Succession planning in Indian companies – the TCS way

In an interview I conducted for my forthcoming book on Indian entrepreneurs going global. I asked Mr Ramadorai, when he was the CEO of India’s largest IT firm – TCS, as to who he thought would succeed him, what became quite clear from his and those I asked this question to, was that a pattern was emerging within the boardrooms of Indian companies.

Two issues emerge – (a) whether in their succession planning, they’d consider external candidates and (b) whether they’d consider non-Indian candidates.

On the first issue, it seems clear to me that Indian firms prefer recruiting for top jobs from within their organisation. In the TCS example, Ramadorai’s successor – Chandra has long been seen as the heir apparant. In other similar situations, take Infosys as another example where the baton has been passed from Murthy, Nilekani and now to Krish Gopalakrishnan.

With respects to having a non-Indian at the helm, there aren’t many examples but the two obvious ones that come to mind concern Brian Tempest’s appointment at Ranbaxy, where after a brief stint, he was shifted by Malvinder Singh to a more supportive role, and the other being Alan Rosling, who Ratan Tata appointed to coordinate strategy at Bombay House, the TATA HQ in India. I recollect the look of horror on other industry veterans, when Rosling was appointed and had to represent TATA in global industry platforms.

The other notable example is that of Suzlon, which made the conscious decision to move their HQ to Europe and in tandem appointed a non-Indian as CEO, who has recently moved on, one suspects due to the move back to India for their global HQ.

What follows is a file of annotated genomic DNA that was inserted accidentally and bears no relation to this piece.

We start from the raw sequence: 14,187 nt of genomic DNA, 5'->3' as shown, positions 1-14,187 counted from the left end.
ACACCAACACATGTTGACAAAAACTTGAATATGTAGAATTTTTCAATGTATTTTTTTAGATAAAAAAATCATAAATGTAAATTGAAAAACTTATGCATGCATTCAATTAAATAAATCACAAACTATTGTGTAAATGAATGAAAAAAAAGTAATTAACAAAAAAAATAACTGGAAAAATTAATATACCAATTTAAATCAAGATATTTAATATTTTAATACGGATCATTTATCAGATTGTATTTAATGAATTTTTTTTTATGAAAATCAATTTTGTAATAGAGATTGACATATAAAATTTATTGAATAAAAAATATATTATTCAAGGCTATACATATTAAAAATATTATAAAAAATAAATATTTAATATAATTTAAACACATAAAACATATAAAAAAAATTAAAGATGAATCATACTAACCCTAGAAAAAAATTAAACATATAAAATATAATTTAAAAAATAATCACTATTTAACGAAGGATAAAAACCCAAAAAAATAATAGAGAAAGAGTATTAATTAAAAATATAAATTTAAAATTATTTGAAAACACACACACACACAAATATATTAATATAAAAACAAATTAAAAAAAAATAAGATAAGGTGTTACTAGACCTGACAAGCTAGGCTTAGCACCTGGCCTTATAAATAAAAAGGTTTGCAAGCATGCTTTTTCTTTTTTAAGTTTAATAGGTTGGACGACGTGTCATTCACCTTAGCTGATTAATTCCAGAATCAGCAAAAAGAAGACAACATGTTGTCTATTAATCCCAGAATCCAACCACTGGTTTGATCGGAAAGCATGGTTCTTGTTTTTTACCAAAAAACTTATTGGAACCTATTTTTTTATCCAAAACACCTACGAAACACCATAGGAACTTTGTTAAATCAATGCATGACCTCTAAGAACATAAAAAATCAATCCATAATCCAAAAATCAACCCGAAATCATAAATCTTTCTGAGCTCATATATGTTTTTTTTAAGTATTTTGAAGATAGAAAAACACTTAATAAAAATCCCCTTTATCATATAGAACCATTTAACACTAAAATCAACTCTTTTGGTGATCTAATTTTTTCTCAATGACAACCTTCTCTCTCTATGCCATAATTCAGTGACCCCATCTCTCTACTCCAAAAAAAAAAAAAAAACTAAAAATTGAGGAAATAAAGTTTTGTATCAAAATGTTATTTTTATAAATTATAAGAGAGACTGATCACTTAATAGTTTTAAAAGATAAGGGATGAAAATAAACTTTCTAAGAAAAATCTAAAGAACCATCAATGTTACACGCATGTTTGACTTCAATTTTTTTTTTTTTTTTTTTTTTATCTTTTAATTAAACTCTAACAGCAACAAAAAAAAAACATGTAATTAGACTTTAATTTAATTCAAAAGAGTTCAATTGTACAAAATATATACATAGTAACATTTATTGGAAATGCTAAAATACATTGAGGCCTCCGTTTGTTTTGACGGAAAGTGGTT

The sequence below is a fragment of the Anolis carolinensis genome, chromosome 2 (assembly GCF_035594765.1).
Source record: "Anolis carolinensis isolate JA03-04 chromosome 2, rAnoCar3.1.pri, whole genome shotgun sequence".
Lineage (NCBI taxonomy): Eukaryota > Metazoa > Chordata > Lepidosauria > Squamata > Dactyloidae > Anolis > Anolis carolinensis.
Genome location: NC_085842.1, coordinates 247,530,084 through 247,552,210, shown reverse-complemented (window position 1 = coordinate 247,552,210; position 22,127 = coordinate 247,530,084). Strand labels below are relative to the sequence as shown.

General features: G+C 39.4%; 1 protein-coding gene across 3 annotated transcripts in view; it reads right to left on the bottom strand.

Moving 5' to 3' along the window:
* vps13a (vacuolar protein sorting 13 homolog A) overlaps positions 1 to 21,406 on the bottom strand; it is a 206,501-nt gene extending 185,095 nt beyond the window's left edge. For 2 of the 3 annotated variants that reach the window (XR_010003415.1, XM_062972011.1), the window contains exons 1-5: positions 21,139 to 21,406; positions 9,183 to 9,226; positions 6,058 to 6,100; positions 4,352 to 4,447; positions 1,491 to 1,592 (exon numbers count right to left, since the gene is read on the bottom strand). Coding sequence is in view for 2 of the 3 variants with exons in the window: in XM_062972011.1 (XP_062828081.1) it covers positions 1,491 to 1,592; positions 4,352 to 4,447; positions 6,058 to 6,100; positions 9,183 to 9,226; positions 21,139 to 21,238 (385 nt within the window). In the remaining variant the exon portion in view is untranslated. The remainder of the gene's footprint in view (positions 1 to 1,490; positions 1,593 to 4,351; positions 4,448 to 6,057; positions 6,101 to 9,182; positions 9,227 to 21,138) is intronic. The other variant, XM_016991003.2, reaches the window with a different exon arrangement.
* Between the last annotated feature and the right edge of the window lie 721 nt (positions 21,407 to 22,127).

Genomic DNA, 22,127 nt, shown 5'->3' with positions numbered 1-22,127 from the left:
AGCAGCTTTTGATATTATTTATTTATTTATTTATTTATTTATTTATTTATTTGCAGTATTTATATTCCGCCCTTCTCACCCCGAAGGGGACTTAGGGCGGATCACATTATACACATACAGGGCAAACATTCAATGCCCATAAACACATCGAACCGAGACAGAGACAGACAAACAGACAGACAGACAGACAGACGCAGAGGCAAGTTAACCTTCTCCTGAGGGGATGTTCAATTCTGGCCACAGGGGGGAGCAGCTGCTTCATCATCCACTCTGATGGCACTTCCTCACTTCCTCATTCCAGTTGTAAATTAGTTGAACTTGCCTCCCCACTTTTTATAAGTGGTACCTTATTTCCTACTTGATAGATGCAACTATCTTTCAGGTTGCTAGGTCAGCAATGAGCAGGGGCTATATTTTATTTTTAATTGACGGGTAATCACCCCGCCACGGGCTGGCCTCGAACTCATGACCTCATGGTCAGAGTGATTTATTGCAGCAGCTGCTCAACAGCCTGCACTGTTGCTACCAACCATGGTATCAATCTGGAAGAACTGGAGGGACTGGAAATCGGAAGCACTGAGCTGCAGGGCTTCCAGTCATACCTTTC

India has a long way to go in its journey to become a economic super-power, and I believe that a healthy debate has begun in the boardrooms of these companies on issues such as this. In my view, I don’t think we’re too far off from seeing an external, non-Indian heading up a major Indian conglomerate.

Gazing into my crystal ball – I reckon the mother of all succession headaches surrounds Ratan Tata. I wouldn’t be surprised if Tata Sons opted for a (a) external person (b) of non-Indian origin (despite the prominence provided to Naval Tata as heir apparant as a result of his surname),  after Ratan Tata.

Watch this space…

Climate Change & India

I attended a briefing organised by the London School of Economics (LSE) with Dr Rajendra Pachauri, Chairman of the Interngovernmental Panel on Climate Change and Director General of TERI that was hosted by Lord Stern, who authored the Stern Review for the British Government.

What I found quite refreshing was the admission by Pachauri about India’s failure to communicate what it’s doing viz climate change & global warming. As a comms professional who’s actually seen some of the great work being done all over India, I can’t comprehend why the Indian Government don’t invest more in projecting what the world needs to know about India.